Tips for Lake Fishing in the Spring

Tips for Lake Fishing in the Spring

Late season Rocky Mountain snow storms are great for the ski slopes and mountain towns, however, they’re not so great for fishermen who want to get their season started out at their favorite spot. Cold temperatures and ice interfere with the world-class river fishing opportunities that the West has to offer. 

But, when one door closes another one opens, and frozen rivers offer the perfect opportunity to try your hand at lake fishing in the fresh snow melt-fed lakes that pepper states like Montana, Idaho, Wyoming, and Colorado. If you’re new to lake fishing, or you’re just looking to up your game, here are some tricks to help you navigate spring lake fishing.

Read the Water 

When targeting fish in mountain lakes, the water and what’s underneath will tell you everything you need to know. Look for underwater drop offs, peninsulas, and tributary inflows, as well as weed beds. These are classic hide outs for lake fish and a patient line is sure to see success in one of these areas. If your lake is still partially covered in ice, work the edges of those areas with streamers and nymphs for a very successful day out on the lake.

Set Your Rig Up for Success 

Your best option when it comes to rig set up while lake fishing is a leach pattern with a pheasant tail or snow cone behind it. However, this rig can be difficult to use in water that is more than 15-20 feet deep. When fish reveal where they are holding, adjust your rig accordingly, but watch your depth.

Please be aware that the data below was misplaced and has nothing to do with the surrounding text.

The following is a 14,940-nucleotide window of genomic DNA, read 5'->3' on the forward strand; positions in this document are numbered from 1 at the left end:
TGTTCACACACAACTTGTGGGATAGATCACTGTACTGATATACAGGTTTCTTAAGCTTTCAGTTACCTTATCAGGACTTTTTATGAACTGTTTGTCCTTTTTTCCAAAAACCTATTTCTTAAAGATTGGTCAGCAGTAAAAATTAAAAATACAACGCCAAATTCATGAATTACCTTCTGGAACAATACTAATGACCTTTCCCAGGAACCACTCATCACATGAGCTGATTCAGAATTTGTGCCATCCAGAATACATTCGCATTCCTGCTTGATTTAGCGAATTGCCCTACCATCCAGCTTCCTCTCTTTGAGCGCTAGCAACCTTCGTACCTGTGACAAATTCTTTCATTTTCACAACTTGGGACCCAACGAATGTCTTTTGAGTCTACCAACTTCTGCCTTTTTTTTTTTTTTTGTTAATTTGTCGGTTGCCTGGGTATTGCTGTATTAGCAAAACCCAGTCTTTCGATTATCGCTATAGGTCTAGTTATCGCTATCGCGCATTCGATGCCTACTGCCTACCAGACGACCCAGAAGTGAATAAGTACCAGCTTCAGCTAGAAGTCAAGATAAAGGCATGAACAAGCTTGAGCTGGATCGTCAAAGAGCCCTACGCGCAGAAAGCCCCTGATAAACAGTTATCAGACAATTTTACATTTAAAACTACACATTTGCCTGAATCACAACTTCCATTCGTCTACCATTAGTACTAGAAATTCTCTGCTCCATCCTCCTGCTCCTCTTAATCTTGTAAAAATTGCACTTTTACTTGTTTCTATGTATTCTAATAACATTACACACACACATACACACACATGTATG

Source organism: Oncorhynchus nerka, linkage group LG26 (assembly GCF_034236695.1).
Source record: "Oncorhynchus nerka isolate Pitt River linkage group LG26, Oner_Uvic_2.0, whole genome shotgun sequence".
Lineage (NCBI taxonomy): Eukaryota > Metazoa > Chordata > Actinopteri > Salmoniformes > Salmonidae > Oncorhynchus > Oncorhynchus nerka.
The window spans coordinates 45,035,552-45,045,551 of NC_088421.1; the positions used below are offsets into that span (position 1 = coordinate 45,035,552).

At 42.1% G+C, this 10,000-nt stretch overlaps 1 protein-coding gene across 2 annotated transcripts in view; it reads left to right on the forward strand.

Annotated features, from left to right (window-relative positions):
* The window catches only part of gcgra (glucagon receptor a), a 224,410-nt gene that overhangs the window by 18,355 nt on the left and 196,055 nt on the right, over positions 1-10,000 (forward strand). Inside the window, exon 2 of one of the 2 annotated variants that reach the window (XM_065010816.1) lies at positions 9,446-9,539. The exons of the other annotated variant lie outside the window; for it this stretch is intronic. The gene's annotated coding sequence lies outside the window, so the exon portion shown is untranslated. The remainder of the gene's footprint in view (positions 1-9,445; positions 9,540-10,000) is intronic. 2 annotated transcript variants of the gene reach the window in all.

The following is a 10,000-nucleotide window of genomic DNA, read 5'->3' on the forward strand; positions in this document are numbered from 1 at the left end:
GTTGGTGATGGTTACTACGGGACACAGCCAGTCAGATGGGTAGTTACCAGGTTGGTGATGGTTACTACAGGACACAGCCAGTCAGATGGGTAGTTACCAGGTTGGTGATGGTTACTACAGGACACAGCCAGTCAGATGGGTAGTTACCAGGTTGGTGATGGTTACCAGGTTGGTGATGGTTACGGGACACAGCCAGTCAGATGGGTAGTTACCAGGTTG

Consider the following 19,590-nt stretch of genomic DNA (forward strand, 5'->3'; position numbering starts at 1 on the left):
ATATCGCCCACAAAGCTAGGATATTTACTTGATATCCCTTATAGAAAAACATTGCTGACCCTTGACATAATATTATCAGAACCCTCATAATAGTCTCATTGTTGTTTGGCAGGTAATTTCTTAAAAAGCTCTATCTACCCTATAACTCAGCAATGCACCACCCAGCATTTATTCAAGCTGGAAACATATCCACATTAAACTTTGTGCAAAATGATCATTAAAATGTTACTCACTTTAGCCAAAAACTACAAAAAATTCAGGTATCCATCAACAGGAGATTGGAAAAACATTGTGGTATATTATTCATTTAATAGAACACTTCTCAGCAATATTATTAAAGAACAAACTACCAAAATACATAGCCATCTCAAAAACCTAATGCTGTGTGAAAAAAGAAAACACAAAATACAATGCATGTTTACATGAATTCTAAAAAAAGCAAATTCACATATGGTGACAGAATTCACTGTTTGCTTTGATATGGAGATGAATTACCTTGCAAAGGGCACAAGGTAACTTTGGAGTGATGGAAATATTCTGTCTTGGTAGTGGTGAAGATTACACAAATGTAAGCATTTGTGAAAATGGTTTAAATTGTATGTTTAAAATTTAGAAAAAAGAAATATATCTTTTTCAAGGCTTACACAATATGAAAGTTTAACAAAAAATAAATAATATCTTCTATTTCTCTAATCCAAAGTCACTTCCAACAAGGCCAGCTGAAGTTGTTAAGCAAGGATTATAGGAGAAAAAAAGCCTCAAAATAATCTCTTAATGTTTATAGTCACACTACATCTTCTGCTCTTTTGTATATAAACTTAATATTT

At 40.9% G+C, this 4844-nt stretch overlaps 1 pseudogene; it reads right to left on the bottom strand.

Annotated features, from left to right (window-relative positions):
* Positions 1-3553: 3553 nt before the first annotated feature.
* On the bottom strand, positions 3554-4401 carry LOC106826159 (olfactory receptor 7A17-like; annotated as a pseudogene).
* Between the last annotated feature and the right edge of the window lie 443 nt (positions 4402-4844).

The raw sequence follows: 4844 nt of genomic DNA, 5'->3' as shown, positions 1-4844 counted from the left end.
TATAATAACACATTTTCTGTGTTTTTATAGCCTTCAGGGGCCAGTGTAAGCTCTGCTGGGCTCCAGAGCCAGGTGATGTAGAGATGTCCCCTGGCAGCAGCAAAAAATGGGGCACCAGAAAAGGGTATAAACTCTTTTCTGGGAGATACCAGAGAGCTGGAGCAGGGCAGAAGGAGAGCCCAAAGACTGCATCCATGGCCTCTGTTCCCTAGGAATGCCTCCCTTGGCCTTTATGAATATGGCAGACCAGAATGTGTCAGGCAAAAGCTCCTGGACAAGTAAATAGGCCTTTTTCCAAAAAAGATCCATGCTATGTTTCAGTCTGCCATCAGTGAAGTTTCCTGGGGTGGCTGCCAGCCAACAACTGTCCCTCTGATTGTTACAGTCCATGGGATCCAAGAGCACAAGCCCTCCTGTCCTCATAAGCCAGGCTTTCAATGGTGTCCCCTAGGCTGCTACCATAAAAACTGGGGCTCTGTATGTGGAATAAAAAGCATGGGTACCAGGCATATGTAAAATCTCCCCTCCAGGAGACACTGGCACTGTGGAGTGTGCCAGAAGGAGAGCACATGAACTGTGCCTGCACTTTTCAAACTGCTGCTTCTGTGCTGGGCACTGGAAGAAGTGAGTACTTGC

If there is wind or a slight current, let those elements provide the action of your flies. Usually, all it takes are a few small motions to attract big fish. If the lake is calmer or there is now wind, small 15-20 second incremented strips are your best action option to attract larger fish.

Use Your Eyes

Some Rocky Mountain lakes are crystal clear or have shallower areas that allow you to see straight to the bottom and everything in between. If this is the case, try your hand (and eyes) at sight fishing, if only for the pure entertainment value! Move slowly and look closely for tiny movements of water or a fish tail.

A great rig option for sight fishing is a purple haze or Adams followed by a pheasant tail or snow cone below it. Again, be wary of the water’s depth and adjust your line accordingly.

Try Different Techniques

Another fun way to have a successful day on the lake is to pitch streamers along the ice shelves. Target bait fish, and the larger fish that follow, as they move to the center of the lake for more oxygen and warmer temperatures with big streamers like sparkle minnows, dungeons, or sliders. 

Use a figure-8 retrieve to keep your fly in constant motion and wait. On sunny afternoons, try areas with dark bottoms as these areas will attract more fish as the water temperature heats up.

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